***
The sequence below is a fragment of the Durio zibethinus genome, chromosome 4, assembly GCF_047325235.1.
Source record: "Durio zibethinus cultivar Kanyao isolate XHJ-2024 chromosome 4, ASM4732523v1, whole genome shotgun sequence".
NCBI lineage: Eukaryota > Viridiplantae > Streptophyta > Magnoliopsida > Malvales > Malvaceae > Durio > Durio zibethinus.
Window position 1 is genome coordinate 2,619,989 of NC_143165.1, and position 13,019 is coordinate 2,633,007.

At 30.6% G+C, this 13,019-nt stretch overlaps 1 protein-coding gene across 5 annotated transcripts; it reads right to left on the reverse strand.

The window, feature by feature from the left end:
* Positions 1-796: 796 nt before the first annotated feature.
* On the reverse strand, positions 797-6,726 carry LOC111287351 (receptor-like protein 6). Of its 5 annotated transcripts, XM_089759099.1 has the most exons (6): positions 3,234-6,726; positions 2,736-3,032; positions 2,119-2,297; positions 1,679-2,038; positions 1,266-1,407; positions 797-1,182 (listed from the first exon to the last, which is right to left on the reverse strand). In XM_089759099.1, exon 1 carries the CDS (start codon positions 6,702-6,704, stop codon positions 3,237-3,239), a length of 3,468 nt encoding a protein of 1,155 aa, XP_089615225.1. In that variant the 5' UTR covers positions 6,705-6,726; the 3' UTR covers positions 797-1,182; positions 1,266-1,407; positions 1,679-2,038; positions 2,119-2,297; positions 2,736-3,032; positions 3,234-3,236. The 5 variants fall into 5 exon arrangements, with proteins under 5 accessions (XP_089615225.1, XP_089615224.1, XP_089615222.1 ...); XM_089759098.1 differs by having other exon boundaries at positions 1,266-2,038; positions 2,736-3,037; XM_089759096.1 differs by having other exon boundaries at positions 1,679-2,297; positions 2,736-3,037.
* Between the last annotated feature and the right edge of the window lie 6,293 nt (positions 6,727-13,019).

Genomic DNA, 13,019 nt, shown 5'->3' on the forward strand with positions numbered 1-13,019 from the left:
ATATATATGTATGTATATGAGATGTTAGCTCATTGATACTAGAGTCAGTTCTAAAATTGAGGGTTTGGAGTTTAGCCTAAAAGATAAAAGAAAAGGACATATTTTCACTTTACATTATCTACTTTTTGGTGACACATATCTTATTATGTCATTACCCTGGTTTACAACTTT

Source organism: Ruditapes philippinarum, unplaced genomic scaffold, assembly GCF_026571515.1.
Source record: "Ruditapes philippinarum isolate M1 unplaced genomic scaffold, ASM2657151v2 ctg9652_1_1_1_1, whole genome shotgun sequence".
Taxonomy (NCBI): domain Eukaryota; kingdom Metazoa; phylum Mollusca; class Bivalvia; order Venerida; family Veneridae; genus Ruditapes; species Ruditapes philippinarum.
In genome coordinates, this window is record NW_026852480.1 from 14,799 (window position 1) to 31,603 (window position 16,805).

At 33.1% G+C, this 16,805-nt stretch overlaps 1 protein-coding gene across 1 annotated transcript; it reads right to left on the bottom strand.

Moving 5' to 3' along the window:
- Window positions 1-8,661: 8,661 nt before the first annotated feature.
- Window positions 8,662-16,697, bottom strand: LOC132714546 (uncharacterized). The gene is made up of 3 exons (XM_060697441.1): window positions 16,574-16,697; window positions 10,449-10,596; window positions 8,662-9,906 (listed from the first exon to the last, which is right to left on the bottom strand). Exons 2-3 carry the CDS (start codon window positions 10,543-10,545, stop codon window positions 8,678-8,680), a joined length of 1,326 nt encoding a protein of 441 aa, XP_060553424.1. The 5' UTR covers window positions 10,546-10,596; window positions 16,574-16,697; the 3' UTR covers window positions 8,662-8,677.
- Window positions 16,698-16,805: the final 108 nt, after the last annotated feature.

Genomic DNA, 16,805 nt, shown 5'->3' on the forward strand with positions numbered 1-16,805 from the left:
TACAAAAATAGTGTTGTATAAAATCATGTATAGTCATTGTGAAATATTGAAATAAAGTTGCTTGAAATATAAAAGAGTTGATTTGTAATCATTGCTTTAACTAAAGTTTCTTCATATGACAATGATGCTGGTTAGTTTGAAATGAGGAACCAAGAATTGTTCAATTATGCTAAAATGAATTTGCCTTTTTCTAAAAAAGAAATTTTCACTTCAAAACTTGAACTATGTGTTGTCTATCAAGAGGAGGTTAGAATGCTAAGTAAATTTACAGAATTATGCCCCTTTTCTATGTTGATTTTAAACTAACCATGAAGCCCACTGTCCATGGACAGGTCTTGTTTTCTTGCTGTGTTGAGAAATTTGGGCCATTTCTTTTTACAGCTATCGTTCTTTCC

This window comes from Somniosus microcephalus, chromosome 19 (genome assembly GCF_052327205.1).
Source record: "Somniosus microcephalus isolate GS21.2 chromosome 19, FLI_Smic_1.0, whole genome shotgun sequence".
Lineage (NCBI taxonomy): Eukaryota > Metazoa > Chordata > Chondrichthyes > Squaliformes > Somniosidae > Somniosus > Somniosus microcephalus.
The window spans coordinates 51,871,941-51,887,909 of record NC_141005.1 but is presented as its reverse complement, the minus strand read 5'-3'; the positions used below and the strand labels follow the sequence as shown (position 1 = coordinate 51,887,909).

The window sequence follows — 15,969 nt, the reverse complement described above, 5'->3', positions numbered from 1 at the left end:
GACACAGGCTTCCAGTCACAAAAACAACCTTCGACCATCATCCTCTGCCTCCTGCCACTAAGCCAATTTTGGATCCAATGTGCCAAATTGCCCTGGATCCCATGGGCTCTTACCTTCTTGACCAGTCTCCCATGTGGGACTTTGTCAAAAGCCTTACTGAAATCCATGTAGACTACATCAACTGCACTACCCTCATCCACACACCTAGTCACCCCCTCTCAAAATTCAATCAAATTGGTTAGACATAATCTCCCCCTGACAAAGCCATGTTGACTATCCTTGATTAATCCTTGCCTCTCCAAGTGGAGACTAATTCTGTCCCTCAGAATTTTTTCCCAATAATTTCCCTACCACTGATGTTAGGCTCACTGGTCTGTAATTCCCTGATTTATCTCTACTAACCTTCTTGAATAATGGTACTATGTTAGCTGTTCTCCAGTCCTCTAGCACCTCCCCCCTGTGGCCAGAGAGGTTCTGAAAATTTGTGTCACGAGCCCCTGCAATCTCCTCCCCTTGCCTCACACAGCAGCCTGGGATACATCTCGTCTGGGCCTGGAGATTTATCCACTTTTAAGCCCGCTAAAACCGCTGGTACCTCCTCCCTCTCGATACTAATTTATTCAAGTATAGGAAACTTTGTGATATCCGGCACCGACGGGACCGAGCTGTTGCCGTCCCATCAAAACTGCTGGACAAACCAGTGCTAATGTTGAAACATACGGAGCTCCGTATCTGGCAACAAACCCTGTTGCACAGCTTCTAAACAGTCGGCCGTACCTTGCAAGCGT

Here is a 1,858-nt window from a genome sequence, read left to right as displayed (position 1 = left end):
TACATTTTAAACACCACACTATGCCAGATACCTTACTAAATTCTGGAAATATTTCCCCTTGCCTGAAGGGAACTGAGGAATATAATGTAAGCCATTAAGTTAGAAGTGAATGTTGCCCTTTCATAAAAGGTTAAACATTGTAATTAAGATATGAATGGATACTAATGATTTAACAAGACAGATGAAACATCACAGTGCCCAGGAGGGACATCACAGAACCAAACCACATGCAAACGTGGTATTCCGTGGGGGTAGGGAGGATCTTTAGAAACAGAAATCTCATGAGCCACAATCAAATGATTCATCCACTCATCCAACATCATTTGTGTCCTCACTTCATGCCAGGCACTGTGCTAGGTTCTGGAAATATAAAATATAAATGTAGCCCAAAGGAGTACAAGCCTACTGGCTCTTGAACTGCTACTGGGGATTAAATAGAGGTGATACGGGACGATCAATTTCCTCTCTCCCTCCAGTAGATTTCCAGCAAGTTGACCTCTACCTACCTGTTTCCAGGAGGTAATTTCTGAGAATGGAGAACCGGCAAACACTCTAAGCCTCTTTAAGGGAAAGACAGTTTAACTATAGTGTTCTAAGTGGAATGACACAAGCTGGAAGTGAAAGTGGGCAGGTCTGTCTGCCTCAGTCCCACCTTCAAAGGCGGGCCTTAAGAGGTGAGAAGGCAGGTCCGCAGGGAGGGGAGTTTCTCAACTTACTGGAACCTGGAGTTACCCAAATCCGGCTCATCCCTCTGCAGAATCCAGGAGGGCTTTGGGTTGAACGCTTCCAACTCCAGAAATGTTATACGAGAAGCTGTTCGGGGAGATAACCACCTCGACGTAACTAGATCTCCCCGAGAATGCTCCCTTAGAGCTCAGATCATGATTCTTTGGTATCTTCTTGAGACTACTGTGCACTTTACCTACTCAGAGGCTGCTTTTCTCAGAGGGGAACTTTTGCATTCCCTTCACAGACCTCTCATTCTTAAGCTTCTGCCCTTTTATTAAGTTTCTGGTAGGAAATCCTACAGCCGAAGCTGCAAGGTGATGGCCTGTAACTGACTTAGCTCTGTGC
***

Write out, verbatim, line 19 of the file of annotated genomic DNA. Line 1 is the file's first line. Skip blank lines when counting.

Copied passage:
- Window positions 8,662-16,697, bottom strand: LOC132714546 (uncharacterized). The gene is made up of 3 exons (XM_060697441.1): window positions 16,574-16,697; window positions 10,449-10,596; window positions 8,662-9,906 (listed from the first exon to the last, which is right to left on the bottom strand). Exons 2-3 carry the CDS (start codon window positions 10,543-10,545, stop codon window positions 8,678-8,680), a joined length of 1,326 nt encoding a protein of 441 aa, XP_060553424.1. The 5' UTR covers window positions 10,546-10,596; window positions 16,574-16,697; the 3' UTR covers window positions 8,662-8,677.